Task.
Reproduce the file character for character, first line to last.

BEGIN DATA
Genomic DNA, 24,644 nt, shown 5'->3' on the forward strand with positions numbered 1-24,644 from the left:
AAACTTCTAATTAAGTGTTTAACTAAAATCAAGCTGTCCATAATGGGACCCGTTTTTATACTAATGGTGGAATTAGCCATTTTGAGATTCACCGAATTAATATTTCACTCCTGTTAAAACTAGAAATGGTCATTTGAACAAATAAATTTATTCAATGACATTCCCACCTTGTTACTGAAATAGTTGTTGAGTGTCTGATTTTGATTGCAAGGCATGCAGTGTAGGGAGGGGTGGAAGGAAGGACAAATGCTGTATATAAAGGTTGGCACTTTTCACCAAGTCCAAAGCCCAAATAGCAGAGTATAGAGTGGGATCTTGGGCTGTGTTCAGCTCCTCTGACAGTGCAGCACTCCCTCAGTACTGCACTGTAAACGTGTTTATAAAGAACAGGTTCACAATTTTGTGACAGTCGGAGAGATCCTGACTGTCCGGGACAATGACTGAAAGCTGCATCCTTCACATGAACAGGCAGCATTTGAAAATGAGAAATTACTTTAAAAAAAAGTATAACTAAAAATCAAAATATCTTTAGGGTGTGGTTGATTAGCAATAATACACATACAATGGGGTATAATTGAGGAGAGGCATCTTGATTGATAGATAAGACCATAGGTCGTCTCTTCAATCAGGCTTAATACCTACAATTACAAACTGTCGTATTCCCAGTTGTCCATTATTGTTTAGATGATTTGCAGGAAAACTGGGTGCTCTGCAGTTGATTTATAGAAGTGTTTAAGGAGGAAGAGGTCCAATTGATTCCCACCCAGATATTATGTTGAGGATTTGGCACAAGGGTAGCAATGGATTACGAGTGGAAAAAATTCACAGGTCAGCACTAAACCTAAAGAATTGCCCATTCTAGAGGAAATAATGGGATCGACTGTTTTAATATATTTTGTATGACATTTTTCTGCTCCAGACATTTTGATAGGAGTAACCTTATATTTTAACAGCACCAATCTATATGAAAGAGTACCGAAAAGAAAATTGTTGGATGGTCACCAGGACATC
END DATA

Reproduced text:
Genomic DNA, 24,644 nt, shown 5'->3' on the forward strand with positions numbered 1-24,644 from the left:
AAACTTCTAATTAAGTGTTTAACTAAAATCAAGCTGTCCATAATGGGACCCGTTTTTATACTAATGGTGGAATTAGCCATTTTGAGATTCACCGAATTAATATTTCACTCCTGTTAAAACTAGAAATGGTCATTTGAACAAATAAATTTATTCAATGACATTCCCACCTTGTTACTGAAATAGTTGTTGAGTGTCTGATTTTGATTGCAAGGCATGCAGTGTAGGGAGGGGTGGAAGGAAGGACAAATGCTGTATATAAAGGTTGGCACTTTTCACCAAGTCCAAAGCCCAAATAGCAGAGTATAGAGTGGGATCTTGGGCTGTGTTCAGCTCCTCTGACAGTGCAGCACTCCCTCAGTACTGCACTGTAAACGTGTTTATAAAGAACAGGTTCACAATTTTGTGACAGTCGGAGAGATCCTGACTGTCCGGGACAATGACTGAAAGCTGCATCCTTCACATGAACAGGCAGCATTTGAAAATGAGAAATTACTTTAAAAAAAAGTATAACTAAAAATCAAAATATCTTTAGGGTGTGGTTGATTAGCAATAATACACATACAATGGGGTATAATTGAGGAGAGGCATCTTGATTGATAGATAAGACCATAGGTCGTCTCTTCAATCAGGCTTAATACCTACAATTACAAACTGTCGTATTCCCAGTTGTCCATTATTGTTTAGATGATTTGCAGGAAAACTGGGTGCTCTGCAGTTGATTTATAGAAGTGTTTAAGGAGGAAGAGGTCCAATTGATTCCCACCCAGATATTATGTTGAGGATTTGGCACAAGGGTAGCAATGGATTACGAGTGGAAAAAATTCACAGGTCAGCACTAAACCTAAAGAATTGCCCATTCTAGAGGAAATAATGGGATCGACTGTTTTAATATATTTTGTATGACATTTTTCTGCTCCAGACATTTTGATAGGAGTAACCTTATATTTTAACAGCACCAATCTATATGAAAGAGTACCGAAAAGAAAATTGTTGGATGGTCACCAGGACATC